Covid-19 lockdown dealt blow to Punjab drug smuggling: Official
The Covid-19 lockdown has dealt a major blow to drug smuggling in Punjab and more than 26,000 people have registered at de-addiction centres since curfew was imposed in the state to prevent the spread of the Coronavirus, officials have said.
Additional director general of police Harpreet Singh Sidhu, who heads the anti-narcotics Special Task Force (STF), told Hindustan Times the surge in registrations at out-patient opioid assisted treatment (OOAT) centres across Punjab was because the supply chain of drug trafficking rings has been disrupted by the strict lockdown.
“The supply chain crunch has already been there and that is why we had over four lakh registrations at OOAT centres across Punjab since 2017. Lockdown has helped us further tighten the grip,” he added.
A total of 309 cases were registered by Punjab Police under the Narcotics, Drugs and Psychotropic Substances (NDPS) Act and a large quantity of drugs have been seized, including 22 kg of heroin and more than 527 kg of poppy husk, since March 23, when the curfew was imposed.
A total of 498 people have also been arrested in connection with drug smuggling during the lockdown.
The anti-narcotics task force was set up after the Congress government, headed by Captain Amarinder Singh, came to power in April 2017. It was one of the key elements of the party’s manifesto.
Drug abuse, coupled with corruption, had dominated the 2017 assembly elections in the state, with the Congress and Aam Aadmi Party (AAP) making it their main campaign plank against the Shiromani Akali Dal (SAD).
The 26,000 fresh registrations at de-addiction centres include 2,375 in Ludhiana, 1,966 in Moga, 1,604 in Bathinda, 1,542 in SAS Nagar and 1,518 in Tarn Taran.
Sidhu said the total number of patients registered at OOAT centres in Punjab since 2017 stands at 440,165.
According to the report “Magnitude of Substance Abuse in India”, released in February 2019 by the Union social justice and empowerment ministry in collaboration with the National Drug Dependence Treatment Centre (NDDTC) of Delhi-based All India Institute of Medical Sciences (AIIMS), there are 720,000 drug users in Punjab.
Sidhu described the increase in people registering at de-addiction centres as a “huge success” in the “war” against drugs in the border state.
Punjab shares a 553-km border with Pakistan and successive state governments have often talked about the neighbouring country’s involvement in narco-terrorism through several Indian states.
Chief minister Captain Amarinder Singh has been demanding a national drug policy to enable states to follow a similar approach and strategy to tackle this menace.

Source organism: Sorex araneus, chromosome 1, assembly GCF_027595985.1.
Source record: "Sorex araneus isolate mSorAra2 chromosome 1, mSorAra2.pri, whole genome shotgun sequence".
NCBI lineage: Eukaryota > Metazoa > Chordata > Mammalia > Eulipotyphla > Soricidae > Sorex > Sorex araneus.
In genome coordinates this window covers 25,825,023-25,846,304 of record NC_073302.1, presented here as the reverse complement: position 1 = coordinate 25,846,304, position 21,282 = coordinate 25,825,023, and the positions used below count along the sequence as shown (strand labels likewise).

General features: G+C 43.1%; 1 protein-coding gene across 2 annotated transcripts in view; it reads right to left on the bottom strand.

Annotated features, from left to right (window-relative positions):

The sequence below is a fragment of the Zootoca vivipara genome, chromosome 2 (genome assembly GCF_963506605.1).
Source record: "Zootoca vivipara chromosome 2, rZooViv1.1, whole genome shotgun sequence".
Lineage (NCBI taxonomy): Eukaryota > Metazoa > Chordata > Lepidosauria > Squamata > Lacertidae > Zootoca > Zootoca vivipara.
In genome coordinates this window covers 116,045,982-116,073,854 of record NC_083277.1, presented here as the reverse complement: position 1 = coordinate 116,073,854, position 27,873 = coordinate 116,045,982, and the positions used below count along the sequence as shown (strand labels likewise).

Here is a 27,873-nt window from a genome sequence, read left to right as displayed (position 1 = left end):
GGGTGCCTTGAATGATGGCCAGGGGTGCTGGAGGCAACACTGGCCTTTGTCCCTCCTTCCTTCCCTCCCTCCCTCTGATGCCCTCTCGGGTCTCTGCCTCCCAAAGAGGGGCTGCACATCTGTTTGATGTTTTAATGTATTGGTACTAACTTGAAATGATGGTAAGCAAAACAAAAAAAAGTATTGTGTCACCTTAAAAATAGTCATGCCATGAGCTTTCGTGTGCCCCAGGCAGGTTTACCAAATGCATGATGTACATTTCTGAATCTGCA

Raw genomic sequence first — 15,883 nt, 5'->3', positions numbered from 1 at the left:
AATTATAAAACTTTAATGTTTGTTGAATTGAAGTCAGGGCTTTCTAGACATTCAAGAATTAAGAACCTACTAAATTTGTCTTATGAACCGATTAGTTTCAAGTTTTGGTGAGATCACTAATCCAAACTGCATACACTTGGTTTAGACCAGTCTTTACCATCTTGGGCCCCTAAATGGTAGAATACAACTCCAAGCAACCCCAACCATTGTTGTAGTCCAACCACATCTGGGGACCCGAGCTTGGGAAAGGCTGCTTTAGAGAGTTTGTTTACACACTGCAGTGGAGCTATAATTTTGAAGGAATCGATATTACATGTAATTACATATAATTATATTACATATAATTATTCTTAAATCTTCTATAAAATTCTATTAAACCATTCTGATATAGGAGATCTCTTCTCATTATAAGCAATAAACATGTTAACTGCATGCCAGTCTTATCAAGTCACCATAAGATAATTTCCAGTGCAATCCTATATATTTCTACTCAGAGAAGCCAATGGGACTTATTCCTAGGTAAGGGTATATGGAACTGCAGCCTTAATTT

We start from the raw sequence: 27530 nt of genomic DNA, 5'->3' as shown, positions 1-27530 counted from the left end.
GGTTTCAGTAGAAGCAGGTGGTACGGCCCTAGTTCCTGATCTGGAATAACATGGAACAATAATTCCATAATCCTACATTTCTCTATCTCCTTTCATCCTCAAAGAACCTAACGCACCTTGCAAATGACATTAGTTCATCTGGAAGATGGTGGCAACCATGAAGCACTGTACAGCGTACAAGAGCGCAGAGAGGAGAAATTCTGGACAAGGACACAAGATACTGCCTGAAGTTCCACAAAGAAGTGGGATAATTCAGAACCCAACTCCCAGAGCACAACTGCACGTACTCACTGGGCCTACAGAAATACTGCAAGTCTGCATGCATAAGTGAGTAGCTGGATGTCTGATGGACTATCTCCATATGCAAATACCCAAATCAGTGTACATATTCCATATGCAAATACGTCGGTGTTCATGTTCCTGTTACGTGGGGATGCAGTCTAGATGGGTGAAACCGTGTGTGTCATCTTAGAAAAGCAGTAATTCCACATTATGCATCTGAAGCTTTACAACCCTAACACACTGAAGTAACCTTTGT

Interacting with the national media last week through video conference, Singh said Covid-19 has broken the supply chain of drug smuggling rings in his state.
“The only good thing that has come out of Covid-19 is that the supply of heroin and other drugs has been broken. We are happy. We already have a 1,000-personnel task force that has been continuously working on this front,” he said.
Sidhu agreed: “We had already managed to effectively block the supply chain and reduce the demand by the comprehensive action against drug abuse (CADA) strategy being implemented in Punjab through a three-pronged approach based on a balanced emphasis on enforcement, de-addiction and prevention (EDP). It is a reasonably good model.”
He added, “Covid-19 has done us an extra help in further tightening the supply line and prompted more people to approach drug de-addiction centres.”
He said this will have a positive follow-up effect, given that those whose supply chain has not been affected by the lockdown will be encouraged by hundreds of people thronging the de-addiction centres.
“They will see the benefits of the people who have gone into the treatment and also get influenced because we have seen that 85% of addiction happens through peer pressure,” Sidhu said.
The state government has also launched mobile OOAT vans to provide treatment and consultation to addicts at their doorsteps to ensure strict social distancing norms.
Asked about the challenges faced by the STF in ensuring the supply chain remains disrupted even after the lockdown, Sidhu said: “It is possible some supply will come once the lockdown is lifted. But with so many people registering with de-addiction centres, they have come onto our radar and if they drop out of the programme we will be able to trace them and persuade them to come back.”
He added that police have also made inroads in areas where supply could not be contained earlier.
Sidhu described the de-addiction centres as major life savers. “Imagine if such centres wouldn’t have been there during this lockdown period, lack of supply and withdrawal could have had disastrous consequences and possibly a rise in suicide bids,” he said.
“I always say we had nothing when we started in 2017, then we had some strategy in 2018, and in 2020, we are constantly adapting to the situation. All our models are flexible and we are making them better as we go on. If we further increase our momentum, we should be out of this menace by next year and hopefully have good results,” Sidhu remarked.